Relocate and on-site treatment
On large construction sites where work is in progress, the presence of Japanese Knotweed can cause costly delays to the building process. However where possible, Japanese Knotweed can be relocated to a quarantined area of the site for treatment later, allowing work to progress as normal on the rest of the site. The Japanese knotweed infestation can be treated with a chemical application at a later, more convenient time.
Japanese Knotweed and contaminated soil can also be buried on site inside a heat sealed plastic membrane. This is ideal where no construction work has begun and the site can be fully excavated to make a hole deep enough to contain the knotweed.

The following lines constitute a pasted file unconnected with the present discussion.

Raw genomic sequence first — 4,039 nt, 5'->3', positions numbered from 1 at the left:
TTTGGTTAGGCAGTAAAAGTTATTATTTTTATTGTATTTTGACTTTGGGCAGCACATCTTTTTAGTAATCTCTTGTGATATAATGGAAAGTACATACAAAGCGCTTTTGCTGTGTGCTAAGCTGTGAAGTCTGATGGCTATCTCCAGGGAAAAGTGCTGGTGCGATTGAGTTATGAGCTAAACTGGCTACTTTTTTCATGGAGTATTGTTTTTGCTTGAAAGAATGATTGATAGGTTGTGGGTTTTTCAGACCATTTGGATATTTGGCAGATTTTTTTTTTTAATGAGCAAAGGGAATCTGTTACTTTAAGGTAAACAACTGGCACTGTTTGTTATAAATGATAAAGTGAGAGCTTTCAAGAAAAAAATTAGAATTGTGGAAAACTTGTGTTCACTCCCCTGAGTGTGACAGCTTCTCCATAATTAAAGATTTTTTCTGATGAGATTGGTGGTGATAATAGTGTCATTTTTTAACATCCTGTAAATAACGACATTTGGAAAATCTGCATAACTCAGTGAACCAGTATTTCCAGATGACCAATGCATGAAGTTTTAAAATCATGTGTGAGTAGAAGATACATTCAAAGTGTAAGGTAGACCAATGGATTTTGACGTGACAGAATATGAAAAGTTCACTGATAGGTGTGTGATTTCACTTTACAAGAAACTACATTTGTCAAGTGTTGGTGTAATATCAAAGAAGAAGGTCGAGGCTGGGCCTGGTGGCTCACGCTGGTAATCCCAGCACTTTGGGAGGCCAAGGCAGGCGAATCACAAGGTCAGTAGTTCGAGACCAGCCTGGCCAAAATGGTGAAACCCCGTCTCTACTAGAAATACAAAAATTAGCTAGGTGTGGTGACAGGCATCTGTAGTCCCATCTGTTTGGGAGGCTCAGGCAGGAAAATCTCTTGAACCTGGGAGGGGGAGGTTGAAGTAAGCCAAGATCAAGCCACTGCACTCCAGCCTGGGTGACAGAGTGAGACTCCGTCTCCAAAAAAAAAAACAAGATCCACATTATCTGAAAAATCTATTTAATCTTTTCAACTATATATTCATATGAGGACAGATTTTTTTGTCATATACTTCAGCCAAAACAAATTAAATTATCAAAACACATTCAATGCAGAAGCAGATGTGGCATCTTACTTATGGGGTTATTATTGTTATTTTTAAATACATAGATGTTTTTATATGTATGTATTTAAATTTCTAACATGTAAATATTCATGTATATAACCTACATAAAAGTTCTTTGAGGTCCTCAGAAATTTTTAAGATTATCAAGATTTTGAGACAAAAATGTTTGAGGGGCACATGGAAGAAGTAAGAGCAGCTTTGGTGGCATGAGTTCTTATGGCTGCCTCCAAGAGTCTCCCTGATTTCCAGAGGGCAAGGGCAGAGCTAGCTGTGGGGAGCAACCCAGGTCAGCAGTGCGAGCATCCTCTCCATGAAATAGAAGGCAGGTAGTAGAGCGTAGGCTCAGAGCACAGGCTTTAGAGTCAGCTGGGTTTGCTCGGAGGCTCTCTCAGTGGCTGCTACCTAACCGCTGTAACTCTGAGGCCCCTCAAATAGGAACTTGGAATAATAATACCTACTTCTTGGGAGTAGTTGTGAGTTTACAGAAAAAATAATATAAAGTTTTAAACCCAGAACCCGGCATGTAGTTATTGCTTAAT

The burial site must not be disturbed after excavation and re-burial and the location should be clearly marked on all site plans. The Environment Agency need to be advised that the burial of Japanese knotweed is taking place and all plans must be approved with them. It is very important that every last bit of Japanese Knotweed is removed as a piece the size of your finger nail can regrow.
Excavate and off-site removal
This is the last resort and most expensive method but sometimes it just has to be done, especially for those sites where time is a constraint and there is no area on site to manage the waste. All waste will be removed and taken to a licensed landfill site.